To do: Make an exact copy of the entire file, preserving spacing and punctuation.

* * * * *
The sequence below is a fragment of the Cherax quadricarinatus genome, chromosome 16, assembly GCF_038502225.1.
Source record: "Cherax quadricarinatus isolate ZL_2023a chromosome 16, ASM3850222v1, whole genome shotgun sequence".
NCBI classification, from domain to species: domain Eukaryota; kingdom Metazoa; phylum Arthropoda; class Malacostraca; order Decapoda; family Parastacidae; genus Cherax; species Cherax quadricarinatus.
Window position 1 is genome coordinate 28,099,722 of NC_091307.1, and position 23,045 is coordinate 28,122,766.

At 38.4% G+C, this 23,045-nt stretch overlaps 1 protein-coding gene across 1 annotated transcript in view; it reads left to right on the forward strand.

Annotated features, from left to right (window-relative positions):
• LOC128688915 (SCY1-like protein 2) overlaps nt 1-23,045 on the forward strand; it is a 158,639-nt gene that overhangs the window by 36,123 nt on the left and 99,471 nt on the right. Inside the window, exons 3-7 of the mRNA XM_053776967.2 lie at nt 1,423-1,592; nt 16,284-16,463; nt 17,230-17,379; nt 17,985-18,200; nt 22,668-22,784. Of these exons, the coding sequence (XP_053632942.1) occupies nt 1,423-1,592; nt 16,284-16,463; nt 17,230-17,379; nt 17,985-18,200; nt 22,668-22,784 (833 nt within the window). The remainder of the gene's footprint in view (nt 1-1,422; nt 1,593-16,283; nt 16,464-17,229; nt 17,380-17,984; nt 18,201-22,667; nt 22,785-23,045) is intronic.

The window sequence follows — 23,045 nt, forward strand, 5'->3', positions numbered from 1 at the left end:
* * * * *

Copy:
The sequence below is a fragment of the Cherax quadricarinatus genome, chromosome 16, assembly GCF_038502225.1.
Source record: "Cherax quadricarinatus isolate ZL_2023a chromosome 16, ASM3850222v1, whole genome shotgun sequence".
NCBI classification, from domain to species: domain Eukaryota; kingdom Metazoa; phylum Arthropoda; class Malacostraca; order Decapoda; family Parastacidae; genus Cherax; species Cherax quadricarinatus.
Window position 1 is genome coordinate 28,099,722 of NC_091307.1, and position 23,045 is coordinate 28,122,766.

At 38.4% G+C, this 23,045-nt stretch overlaps 1 protein-coding gene across 1 annotated transcript in view; it reads left to right on the forward strand.

Annotated features, from left to right (window-relative positions):
• LOC128688915 (SCY1-like protein 2) overlaps nt 1-23,045 on the forward strand; it is a 158,639-nt gene that overhangs the window by 36,123 nt on the left and 99,471 nt on the right. Inside the window, exons 3-7 of the mRNA XM_053776967.2 lie at nt 1,423-1,592; nt 16,284-16,463; nt 17,230-17,379; nt 17,985-18,200; nt 22,668-22,784. Of these exons, the coding sequence (XP_053632942.1) occupies nt 1,423-1,592; nt 16,284-16,463; nt 17,230-17,379; nt 17,985-18,200; nt 22,668-22,784 (833 nt within the window). The remainder of the gene's footprint in view (nt 1-1,422; nt 1,593-16,283; nt 16,464-17,229; nt 17,380-17,984; nt 18,201-22,667; nt 22,785-23,045) is intronic.

The window sequence follows — 23,045 nt, forward strand, 5'->3', positions numbered from 1 at the left end: